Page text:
Most, if not all, go through our warehouse in Alabama. With our new shoes [that we get from manufacturers], we know we have this many of this kind, and we’re ready to say, “OK, we need 200 pairs to go to the Union Gospel Mission in Nashville, we need 300 pairs to go to Oklahoma, and we need 5,000 pairs to go to Jamaica.” New shoes don’t have to be sorted and graded. They come packaged on pallets, very organized. The other shoes may be a mess. There may be new, high-quality stuff in there, and there might be stuff that really ought to be thrown in the trash.
There is very little that we can’t use, but we’re working on some different ideas. Right now, they’re stacking up. The solution that we had previously was to incinerate them in a high energy thing that turned waste into electricity. It was very expensive for us to dispose of them in that way. We are talking to a couple different partners now who have come up with a couple of new, lower-price alternatives to that. There’s a company called TerraCycle that has done some amazing work at recycling the toughest kind of products, including footwear. We talked to a company called Austin Rubber, and they are developing technology to recycle the rubber in shoes in a totally different way. Our commitment is that no more than 1 percent of what we get goes into the landfill.
We do 20 to 25 trips a year. We go to Haiti, Honduras, Jamaica, Guatemala, Costa Rica and Tanzania. For a lot of people, it’s the first time they have ever left the United States. It’s an invitation into another world. It’s a powerful experience to be there and wash people’s feet and put shoes on them and interact with them and try to understand a little bit about their lives. Collecting shoes is great but to actually see the impact that a pair of shoes has in the developing country—you come back changed from that experience.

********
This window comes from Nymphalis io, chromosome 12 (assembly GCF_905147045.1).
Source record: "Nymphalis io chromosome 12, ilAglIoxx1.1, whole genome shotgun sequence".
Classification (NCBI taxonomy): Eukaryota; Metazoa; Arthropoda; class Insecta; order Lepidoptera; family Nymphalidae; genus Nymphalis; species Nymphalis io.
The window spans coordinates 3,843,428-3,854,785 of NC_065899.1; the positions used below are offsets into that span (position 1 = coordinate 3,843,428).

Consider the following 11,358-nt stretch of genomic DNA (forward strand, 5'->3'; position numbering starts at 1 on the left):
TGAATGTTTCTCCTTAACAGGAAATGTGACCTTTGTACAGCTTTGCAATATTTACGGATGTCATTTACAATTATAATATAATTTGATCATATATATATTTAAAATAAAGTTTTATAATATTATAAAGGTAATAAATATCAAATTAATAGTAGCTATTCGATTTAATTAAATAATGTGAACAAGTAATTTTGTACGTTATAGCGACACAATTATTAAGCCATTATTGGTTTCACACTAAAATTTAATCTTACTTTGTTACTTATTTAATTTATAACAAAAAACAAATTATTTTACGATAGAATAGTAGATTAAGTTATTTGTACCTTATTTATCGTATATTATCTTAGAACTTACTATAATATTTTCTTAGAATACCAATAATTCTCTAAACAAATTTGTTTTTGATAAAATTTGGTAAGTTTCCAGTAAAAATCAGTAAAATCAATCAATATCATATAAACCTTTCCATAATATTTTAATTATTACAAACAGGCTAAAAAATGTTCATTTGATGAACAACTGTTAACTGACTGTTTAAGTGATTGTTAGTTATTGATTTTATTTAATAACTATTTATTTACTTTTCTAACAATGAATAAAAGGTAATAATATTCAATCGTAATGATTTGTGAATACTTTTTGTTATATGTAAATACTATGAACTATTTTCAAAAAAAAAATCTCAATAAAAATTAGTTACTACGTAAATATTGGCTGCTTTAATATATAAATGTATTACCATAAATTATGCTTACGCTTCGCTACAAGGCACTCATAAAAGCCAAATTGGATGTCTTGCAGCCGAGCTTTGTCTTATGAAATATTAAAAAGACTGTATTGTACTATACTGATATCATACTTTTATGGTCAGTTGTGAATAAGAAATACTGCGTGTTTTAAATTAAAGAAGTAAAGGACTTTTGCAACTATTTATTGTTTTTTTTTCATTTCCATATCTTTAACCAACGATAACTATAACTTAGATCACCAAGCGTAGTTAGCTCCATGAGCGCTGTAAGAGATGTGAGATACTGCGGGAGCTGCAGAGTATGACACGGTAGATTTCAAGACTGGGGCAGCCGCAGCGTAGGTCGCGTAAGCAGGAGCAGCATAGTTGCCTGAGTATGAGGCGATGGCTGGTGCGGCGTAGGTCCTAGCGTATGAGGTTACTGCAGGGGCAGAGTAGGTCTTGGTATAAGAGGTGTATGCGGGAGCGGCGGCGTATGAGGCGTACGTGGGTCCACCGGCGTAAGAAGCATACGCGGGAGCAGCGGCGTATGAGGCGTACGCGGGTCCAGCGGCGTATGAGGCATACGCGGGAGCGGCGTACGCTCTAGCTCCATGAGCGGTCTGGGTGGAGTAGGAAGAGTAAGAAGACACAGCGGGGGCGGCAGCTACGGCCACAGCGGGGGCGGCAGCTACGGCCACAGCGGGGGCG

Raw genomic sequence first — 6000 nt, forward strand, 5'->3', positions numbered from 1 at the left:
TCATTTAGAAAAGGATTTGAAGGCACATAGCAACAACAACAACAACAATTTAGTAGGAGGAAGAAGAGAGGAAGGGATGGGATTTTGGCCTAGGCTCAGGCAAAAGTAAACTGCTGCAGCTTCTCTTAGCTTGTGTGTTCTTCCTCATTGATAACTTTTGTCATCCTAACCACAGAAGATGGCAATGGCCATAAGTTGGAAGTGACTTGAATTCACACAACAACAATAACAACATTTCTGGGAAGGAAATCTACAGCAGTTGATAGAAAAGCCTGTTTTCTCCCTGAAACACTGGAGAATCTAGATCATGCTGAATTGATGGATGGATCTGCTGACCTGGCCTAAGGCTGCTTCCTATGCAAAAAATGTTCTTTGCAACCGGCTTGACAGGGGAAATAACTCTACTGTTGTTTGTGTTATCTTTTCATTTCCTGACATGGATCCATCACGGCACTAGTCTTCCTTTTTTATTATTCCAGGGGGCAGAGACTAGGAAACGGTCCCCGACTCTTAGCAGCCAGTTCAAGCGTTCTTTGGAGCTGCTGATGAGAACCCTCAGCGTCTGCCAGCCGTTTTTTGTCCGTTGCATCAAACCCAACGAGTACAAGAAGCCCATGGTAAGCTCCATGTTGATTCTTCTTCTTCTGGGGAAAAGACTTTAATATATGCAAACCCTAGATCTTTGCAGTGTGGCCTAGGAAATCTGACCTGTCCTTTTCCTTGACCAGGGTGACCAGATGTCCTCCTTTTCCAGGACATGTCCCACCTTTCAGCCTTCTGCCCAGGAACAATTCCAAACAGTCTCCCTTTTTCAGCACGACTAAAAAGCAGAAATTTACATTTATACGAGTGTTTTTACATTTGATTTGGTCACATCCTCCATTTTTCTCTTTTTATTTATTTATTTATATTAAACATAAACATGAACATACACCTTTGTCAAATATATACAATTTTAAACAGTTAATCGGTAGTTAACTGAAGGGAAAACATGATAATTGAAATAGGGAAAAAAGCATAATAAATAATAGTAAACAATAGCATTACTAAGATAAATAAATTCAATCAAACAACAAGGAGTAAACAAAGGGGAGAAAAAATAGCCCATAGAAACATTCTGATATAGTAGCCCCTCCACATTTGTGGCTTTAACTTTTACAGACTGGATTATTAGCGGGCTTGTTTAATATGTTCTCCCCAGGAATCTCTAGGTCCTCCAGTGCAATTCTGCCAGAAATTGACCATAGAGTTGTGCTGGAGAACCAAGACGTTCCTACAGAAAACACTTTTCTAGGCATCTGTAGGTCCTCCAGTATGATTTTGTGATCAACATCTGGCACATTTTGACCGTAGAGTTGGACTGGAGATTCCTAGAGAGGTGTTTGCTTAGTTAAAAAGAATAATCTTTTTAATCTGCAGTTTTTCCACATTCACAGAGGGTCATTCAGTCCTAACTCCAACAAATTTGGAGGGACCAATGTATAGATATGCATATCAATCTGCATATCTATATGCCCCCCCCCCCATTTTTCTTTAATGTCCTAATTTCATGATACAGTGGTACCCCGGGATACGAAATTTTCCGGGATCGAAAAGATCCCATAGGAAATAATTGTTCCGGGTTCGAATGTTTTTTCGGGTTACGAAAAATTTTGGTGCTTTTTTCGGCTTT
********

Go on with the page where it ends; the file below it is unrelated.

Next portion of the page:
Charity Miles is a blast. Until I hooked up with Charity Miles, I would never run with my iPhone, but now I do every time. It’s a clever, clever thing that they’re doing at Charity Miles—finding partners and sponsors who want to connect with an active audience and incentivizing people to run, walk, bike and then making a contribution for that. We’ve had thousands and thousands of people sign up for the app using Soles4Souls for the selected charity. It was a great response, and we love their model.
What we’re trying to do is give people a little taste of what it’s like to be without shoes for a day, knowing that we have a choice [to not wear shoes]. You can’t go into stores or where you don’t want to walk. If you had on shoes, you would never think about it. It’s just a little insight into what that would be like every day for millions of people.
The work that we are doing shows us that one pair of donated shoes in Haiti adds $19 of economic value there. It does a lot of things for the economy in Haiti, especially for the person who is selling the shoe in the market. We have the tools, infrastructure, relationship, reputation to do that in more places and to help more people. I think we have responsibilities as humans to help our fellow people. I think at Soles4Souls we have that responsibility 10 times over because people trust us, they give us their stuff to make a difference. It’s a lot of responsibility and a tremendous opportunity.